Techboard correspondent Matthew Parker from MitchelLake recently spoke with Larry Diamond, CEO and founder of Zip Co. (ASX: Z1P) (formerly Zipmoney). They had a broad-ranging discussion covering issues including their Backdoor Listing on the ASX, their growth and recent acquisition. Zip Co. has performed very well in the monthly Techboard Ranking, was a finalist in the inaugural Techboard 2017 National Awards and came in 4th in Techboard’s Annual 2017 Ranking.
Matthew Parker (MP): There have been a few new “buy-now-pay-later” businesses launch over the past 2 years, why is this happening now? What has created the right circumstance for this to occur?
Larry Diamond (LD): This isn’t necessarily a new concept, Lowes back in the 1950s were probably the pioneers of consumer finance in Australia - they had a super engaged audience that visited their stores for all their schooling needs and were incredibly loyal. Offering ‘terms’ to their customers, sort of like “putting it on my account” was a great value-add. The second incarnation was Harvey Norman with interest free purchases and they really educated the market. So as a concept, interest free has been around for the last 50 years and really strong for the last 10.
More recently though, the emergence of additional players has been down to technology as an enabler. Onboarding a customer in the consumer finance world has become much more streamlined on the backend. In order to do this, you need to build a real time decision engine that allows you to assess fraud risk and credit risk when extending credit to a customer. The real-time APIs and data availability has only really existed over the past few years.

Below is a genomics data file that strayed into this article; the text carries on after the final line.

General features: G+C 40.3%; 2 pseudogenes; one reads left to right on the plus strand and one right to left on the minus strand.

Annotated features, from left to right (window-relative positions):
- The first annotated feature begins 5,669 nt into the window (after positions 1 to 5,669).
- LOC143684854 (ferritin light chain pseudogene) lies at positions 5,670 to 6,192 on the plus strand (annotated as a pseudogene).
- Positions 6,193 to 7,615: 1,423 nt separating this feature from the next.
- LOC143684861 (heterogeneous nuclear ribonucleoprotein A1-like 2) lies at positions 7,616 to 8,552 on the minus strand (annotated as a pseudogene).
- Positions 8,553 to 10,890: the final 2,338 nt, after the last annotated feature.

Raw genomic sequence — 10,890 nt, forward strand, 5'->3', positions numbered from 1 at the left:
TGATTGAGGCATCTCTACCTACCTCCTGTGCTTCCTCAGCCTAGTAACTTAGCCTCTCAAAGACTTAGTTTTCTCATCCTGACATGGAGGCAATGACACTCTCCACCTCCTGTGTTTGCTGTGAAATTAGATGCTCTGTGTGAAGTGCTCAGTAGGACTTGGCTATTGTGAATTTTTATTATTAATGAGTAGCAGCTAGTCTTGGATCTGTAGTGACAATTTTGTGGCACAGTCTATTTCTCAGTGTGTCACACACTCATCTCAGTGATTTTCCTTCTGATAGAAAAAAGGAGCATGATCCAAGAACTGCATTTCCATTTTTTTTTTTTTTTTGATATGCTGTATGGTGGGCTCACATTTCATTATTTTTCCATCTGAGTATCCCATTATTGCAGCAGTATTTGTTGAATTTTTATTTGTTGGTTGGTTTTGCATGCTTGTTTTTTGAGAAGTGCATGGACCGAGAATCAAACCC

We’ve also seen these models be really successful overseas, with Klarna arguably the pioneer in this space. They now handle around 50% of all online payment volume in certain parts of Europe. Where we’ve seen buy-now-pay-later be really successful is where it’s broadened beyond bulky, offline purchases, to online purchases from many different categories and a bigger variety of purchase value.
The emergence of ecommerce in Australia and around the world has of course had a big impact. It’s definitely harder to scale these products offline; you have to go in store, train staff, coordinate POS rollout etc. So e-commerce on both the consumer and the merchant side has enabled us to scale much quicker through creating fantastic and simple APIs that can plug into existing checkout systems. The ability to on-board merchants offline would have been a long sales cycle, but now we’re able to plug into off-the-shelf checkout systems. For example, if you use a Shopify checkout, we can get you up and running with Zip in 30 minutes. Stripe really led the way here and we adopted a similar approach to market.
MP: There’s been some concerns of individuals over-purchasing with these new lines of credit being afforded to them. What do you feel is the right way to manage lending to your customers to ensure this doesn’t happen?